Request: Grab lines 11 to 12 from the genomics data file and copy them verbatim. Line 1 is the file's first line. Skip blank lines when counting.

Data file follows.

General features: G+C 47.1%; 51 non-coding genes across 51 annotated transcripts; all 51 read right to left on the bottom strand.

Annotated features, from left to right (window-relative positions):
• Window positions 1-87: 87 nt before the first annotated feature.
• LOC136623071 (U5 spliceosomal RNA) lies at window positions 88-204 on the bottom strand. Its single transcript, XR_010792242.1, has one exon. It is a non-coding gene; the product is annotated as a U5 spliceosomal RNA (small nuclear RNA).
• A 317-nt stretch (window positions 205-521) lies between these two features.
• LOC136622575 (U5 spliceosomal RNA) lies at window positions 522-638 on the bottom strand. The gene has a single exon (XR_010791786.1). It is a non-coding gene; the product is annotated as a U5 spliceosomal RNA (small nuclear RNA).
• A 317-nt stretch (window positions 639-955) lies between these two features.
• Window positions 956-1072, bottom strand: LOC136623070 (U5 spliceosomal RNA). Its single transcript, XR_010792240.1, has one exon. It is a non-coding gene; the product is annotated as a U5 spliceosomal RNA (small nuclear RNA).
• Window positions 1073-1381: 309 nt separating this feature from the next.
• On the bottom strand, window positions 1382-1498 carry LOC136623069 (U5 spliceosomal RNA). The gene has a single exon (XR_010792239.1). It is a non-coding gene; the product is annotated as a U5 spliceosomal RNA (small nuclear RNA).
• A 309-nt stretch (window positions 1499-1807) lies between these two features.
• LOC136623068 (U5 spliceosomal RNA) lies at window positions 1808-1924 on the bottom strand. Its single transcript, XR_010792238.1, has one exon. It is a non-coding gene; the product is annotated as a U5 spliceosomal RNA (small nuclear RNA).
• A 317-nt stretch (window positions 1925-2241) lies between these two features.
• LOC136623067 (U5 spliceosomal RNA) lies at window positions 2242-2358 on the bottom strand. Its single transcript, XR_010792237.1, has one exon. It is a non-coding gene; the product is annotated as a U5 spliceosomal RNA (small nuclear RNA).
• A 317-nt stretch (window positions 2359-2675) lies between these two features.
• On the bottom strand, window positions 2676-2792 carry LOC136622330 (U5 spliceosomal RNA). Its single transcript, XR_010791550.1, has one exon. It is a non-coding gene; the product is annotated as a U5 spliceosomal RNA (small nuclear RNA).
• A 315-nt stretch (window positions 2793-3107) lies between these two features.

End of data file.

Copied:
• A 309-nt stretch (window positions 1499-1807) lies between these two features.
• LOC136623068 (U5 spliceosomal RNA) lies at window positions 1808-1924 on the bottom strand. Its single transcript, XR_010792238.1, has one exon. It is a non-coding gene; the product is annotated as a U5 spliceosomal RNA (small nuclear RNA).